This is the final installment in the flashy French Organ Toccata series. The rest of the posts are here: part 1 part 2 part 3 part 4 and part 5
Steve thought he'd have a little fun. I was conducting a small group of singers from The Chorale from a seated position on the living room floor (I told someone it felt like being a cross between a conductor and a Rabbi). The singers were seated on couches and chairs or standing behind them. When I cut everybody off at the end, Steve kept right on holding the note. I turned to him and said, "so you're the guy during the Hallelujah chorus...!"
That joke immediately registers with singers, who recognize the spot toward the end of the piece when, after eight repetitions of the word "hallelujah!"--suddenly, there is a pause. Dead silence. Unless, of course, someone hasn't been counting their hallelujahs and sings an impromptu solo. woops.
The silence, of course, is followed by the grand conclusion, loud, majestic, and very slow. As we wrap up our series on Flashy French Organ Toccatas this is the last feature I want to point out--what happens at the end. We've noted that all of these toccatas are very busy--that there is a constant stream of notes, that most of them are very loud, that some of them have contrasting melodic sections in the middle before returning to the atmosphere of the opening, that the overall plan of these pieces is actually very simple but the shower of notes makes them sound complicated, and that they usually get louder toward the end, crescendoing to a mighty climax.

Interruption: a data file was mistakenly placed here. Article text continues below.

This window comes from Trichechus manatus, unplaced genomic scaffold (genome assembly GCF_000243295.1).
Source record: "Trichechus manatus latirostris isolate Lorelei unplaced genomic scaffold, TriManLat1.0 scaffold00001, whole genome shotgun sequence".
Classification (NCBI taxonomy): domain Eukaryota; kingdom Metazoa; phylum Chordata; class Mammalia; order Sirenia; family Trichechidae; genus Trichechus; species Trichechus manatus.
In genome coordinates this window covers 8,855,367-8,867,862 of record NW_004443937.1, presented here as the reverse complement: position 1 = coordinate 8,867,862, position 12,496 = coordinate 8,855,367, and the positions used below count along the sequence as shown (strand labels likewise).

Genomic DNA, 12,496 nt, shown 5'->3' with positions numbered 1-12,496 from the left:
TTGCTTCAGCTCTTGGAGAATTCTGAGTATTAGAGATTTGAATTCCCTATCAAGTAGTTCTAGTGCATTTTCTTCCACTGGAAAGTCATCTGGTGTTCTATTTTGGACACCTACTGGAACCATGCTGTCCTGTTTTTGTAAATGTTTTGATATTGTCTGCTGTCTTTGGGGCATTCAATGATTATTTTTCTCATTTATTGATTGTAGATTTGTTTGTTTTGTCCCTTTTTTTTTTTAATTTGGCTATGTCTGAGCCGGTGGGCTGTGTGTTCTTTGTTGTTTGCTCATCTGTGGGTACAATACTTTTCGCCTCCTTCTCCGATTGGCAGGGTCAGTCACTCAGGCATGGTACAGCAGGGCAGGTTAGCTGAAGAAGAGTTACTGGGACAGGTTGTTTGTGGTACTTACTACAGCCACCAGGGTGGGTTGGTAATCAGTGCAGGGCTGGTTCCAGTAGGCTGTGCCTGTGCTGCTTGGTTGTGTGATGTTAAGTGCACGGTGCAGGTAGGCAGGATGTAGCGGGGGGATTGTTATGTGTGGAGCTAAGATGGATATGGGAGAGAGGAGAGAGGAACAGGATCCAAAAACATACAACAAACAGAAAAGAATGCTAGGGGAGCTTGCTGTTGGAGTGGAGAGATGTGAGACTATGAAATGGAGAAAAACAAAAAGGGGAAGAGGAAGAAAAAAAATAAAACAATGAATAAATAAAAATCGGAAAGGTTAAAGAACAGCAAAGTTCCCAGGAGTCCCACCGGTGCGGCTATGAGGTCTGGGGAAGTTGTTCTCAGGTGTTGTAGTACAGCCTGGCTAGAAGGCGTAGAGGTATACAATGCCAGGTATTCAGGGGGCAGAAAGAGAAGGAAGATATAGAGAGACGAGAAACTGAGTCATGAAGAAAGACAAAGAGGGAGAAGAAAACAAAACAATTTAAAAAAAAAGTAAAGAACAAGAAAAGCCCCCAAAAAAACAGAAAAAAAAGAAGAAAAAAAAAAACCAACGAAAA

But all good things must come to an end. And if the piece is chugging along at 80 musical miles an hour, how is it going to seem over when it's over? How can you just suddenly stop a piece that hasn't even come up for air in several minutes and not seem as if you'd suddenly slammed into a brick wall?
Handel found the answer. Silence. It is such an arresting feature, after the constant babel, that it alerts us that what follows will not be business as usual, but instead the grand finale. Apparently, some of our French Toccatanist liked that idea so much they used it in the their own creations, 150 years later.
I'm going to post all six of the pieces we've talked about here, a grand review of the mighty French organ toccata, consisting of the piece which, for one reason and another, I happened to have recordings of (in case you were wondering about the criteria). In light of our present analysis, note the ending of the famous Widor Toccata. The recording follows the first edition--Widor later changed it so the high F continues to sound through the pause so that there isn't absolute silence before the final chords. The Yon follows the pattern. The Gigout follows the pattern. The Guilmant does not. The Dubois does not. He finds a way to apply the brakes by bringing back a snatch of the melodic middle section, as does Guilmant more fully. Some people like to pump the brakes; others come to a stop more smoothly.
Yon: Toccatina for flute
Guilmant: Allegro Assai
Gigout: Toccata in b minor